My general rule of thumb is to never make performance decisions without the aid of a profiler (aside from no brainers like avoiding unnecessary copies). And profilers are generally pretty good about letting you know which functions should have been inlined but weren't and really bad about letting you know about which functions that shouldn't have been inlined but were. Therefore I tend to write code for maximum clarity rather than performance and leave decisions like whether or not code should be inlined until when explicit performance tuning is done.
all the mainstream languages that offer operators like &&, || do short-circuit evaluation on them.
Assuming that they aren't overloaded anyways. In C++ if you overload && or || then short circuit evaluation no longer applies. Some languages don't allow operator overloading on logical and and logical or for this reason.
timeBeginPeriod() affects the system global time period. Windows will use the highest resolution (lowest value) requested by any process on the system. This basically means that you can reliably increase resolution, but not reliably decrease it.
Some comments. 1) You should really check the return value of all the functions you call. For Windows functions if there's an error, generally GetLastError() will tell you what went wrong. 2) Calling ZeroMemory() on a structure after setting member variables is counter productive. 3) Calling GetMessage() with an hWnd parameter will not catch WM_QUIT messages created by PostQuitMessage().
The waste of time reinventing the wheel every time you need a linked list aside, that's something you're only allowed to say if you can write one correctly. Not only did you have to write four times the amount of code that using std::list would have taken, your code contains at least one major bug, requires more effort to use than std::list, and only allows one linked list in the entire program.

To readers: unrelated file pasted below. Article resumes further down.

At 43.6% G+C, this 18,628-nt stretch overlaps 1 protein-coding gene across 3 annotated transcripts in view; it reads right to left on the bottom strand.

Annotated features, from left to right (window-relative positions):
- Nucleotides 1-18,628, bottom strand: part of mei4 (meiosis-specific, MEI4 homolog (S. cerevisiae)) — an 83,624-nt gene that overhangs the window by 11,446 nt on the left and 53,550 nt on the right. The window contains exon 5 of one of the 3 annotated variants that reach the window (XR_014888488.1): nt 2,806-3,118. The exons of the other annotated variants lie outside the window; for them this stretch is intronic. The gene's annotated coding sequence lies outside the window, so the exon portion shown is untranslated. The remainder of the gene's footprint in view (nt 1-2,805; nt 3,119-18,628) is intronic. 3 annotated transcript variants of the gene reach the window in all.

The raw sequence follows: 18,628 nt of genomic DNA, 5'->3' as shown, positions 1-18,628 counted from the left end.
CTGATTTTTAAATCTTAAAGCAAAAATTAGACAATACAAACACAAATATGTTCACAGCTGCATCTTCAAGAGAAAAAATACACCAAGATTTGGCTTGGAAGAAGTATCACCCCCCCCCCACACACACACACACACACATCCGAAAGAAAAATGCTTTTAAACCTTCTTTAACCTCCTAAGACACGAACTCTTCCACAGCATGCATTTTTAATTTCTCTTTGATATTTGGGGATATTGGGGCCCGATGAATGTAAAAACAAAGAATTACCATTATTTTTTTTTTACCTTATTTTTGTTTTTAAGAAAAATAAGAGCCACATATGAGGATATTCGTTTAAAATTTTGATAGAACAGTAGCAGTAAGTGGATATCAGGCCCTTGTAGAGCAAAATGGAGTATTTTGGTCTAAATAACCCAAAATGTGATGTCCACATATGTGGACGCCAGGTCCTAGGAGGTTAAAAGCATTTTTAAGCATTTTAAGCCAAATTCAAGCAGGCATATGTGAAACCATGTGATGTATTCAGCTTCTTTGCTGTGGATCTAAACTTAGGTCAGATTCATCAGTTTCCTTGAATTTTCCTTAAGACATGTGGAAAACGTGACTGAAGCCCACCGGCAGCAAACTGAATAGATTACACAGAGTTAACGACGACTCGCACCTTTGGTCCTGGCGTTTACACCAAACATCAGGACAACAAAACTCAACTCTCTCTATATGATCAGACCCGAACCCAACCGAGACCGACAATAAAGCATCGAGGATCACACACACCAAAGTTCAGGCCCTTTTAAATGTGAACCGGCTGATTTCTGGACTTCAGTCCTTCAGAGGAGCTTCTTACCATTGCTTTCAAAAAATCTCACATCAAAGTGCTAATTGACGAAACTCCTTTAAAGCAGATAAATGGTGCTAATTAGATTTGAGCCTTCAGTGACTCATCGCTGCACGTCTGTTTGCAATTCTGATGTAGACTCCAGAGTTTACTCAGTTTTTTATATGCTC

Edit: reponse to added text:
You can't remove from STL data structures while in a loop either
Bullshit. And the problem isn't removing in a loop, the problem is that your node removal code is broken.
I'm not really sure those all constitute options. ncurses is designed for use with console windows, which OpenGL programs generally don't use and sendkeys is for sending input to a different window, not for receiving input. It would help if you mentioned which libraries you using/how you are creating your OpenGL window.
You don't need any inverse functions to answer the questions. You have the right triangle and two of the sides so you can calculate the remaining side and the cosine, sine or tangent of the angles without needing to find the exact value of the angles.
Draw a line from the center of the circle to the tangent point. This line also has a length of g and since it's a tangent point then this forms a right triangle with the hypotenuse of length r. Adjacent to the angle alpha is one of the angles of the triangle. What is the cosine of that angle? Since alpha is 180 minus that angle, how does cosine of alpha relate to cosine of that angle?
The C++ standard has a wonderfully confusing set of definitions that often are at ninety degrees with common sense. Section 8.5 of the current version contains all the details, but when POD types are "default initialized" that initialization is as if they had been initialized with 0's. On the other hand, "default initialization" only happens in a limited set of occasions, so "default initialization" doesn't happen by default most of the time. Most of the time when a POD variable lacks an initializer it is uninitialized rather than "default initialized" and thus has an indeterminate value.
IIRC, this particular confusion was the result of templates being added to the language and the desire for the expression T() to have a reliable meaning for when T is a POD type. Before that, C++ avoided the confusing term of default initialization and only had zero initialization and uninitialized values. I don't care enough to fact check this paragraph, however.